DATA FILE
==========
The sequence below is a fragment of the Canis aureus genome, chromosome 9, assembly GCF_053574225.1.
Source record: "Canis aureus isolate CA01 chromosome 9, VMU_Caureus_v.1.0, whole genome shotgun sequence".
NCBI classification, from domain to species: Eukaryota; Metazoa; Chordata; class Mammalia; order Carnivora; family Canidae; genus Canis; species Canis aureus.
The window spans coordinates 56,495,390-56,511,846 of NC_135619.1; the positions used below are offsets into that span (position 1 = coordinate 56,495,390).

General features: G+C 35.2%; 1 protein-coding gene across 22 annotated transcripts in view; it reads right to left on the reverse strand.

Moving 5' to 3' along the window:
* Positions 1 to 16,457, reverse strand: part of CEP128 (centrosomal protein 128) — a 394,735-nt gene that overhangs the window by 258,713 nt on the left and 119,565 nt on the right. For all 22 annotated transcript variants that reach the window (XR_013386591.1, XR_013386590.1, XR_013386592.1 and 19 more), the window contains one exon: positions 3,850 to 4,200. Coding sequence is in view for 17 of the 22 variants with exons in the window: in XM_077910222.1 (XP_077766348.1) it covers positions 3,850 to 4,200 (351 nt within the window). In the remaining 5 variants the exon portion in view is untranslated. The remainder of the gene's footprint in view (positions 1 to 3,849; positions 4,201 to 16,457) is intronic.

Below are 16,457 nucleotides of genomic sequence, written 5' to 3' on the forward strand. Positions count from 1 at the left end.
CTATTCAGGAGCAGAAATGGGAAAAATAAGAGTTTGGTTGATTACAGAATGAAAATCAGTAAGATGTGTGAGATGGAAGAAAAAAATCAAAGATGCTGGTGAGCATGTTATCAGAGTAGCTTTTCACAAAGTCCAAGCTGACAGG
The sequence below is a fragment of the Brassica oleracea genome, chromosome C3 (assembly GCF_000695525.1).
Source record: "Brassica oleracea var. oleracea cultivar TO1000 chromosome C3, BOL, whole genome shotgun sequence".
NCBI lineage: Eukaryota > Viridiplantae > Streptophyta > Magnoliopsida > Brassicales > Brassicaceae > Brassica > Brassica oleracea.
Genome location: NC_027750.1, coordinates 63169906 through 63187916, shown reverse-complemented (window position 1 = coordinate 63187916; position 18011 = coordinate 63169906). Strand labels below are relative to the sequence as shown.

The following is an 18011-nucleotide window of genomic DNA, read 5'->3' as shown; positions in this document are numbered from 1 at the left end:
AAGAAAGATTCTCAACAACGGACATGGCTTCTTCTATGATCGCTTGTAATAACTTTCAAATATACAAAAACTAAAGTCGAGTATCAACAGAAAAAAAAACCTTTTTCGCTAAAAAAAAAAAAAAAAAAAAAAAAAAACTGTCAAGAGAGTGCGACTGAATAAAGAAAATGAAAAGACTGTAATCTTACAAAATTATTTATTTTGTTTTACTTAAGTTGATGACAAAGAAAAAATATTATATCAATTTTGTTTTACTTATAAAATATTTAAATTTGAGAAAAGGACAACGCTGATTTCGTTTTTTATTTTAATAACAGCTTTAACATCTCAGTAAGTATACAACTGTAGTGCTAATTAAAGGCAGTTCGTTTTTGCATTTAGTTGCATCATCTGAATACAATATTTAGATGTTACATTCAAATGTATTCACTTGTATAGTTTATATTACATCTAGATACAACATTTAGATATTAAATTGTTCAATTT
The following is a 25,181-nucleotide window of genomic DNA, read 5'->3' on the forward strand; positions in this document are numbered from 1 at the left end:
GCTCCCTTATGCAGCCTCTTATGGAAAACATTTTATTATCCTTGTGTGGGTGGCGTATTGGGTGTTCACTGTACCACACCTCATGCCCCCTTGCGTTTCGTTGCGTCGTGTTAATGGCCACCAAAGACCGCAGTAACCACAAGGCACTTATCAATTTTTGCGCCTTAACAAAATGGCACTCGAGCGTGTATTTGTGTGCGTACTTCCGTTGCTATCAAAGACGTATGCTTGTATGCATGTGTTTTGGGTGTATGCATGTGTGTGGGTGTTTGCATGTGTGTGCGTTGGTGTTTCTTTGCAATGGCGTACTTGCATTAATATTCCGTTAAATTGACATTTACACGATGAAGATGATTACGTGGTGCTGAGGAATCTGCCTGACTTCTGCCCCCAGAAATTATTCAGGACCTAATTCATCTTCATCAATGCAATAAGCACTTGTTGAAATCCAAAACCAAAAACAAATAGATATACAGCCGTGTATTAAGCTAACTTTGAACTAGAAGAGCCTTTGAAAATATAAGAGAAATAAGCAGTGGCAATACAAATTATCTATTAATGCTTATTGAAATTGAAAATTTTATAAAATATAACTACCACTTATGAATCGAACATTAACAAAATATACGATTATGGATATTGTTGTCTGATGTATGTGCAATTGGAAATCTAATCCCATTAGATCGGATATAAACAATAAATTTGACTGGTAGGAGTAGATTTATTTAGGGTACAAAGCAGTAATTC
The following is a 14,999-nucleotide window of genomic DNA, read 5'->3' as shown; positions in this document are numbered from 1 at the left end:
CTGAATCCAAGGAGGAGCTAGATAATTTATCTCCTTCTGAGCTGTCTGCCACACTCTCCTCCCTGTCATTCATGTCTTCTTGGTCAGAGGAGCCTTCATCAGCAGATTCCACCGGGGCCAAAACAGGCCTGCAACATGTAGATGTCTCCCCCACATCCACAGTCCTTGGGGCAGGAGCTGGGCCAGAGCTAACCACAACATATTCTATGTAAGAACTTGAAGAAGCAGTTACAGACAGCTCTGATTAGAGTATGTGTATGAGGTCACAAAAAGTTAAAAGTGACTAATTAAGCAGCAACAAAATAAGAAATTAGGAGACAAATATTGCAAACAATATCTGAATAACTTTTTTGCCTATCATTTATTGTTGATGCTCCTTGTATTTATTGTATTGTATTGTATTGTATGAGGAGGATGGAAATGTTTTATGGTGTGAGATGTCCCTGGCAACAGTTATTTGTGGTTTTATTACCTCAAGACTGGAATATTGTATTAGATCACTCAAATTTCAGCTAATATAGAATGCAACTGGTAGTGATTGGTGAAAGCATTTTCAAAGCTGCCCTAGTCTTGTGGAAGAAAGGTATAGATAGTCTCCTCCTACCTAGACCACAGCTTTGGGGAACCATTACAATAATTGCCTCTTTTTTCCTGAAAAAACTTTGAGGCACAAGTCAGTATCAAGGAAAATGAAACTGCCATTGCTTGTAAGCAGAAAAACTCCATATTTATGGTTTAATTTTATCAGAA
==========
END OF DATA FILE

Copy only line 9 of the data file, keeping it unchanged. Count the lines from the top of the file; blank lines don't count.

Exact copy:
CTATTCAGGAGCAGAAATGGGAAAAATAAGAGTTTGGTTGATTACAGAATGAAAATCAGTAAGATGTGTGAGATGGAAGAAAAAAATCAAAGATGCTGGTGAGCATGTTATCAGAGTAGCTTTTCACAAAGTCCAAGCTGACAGG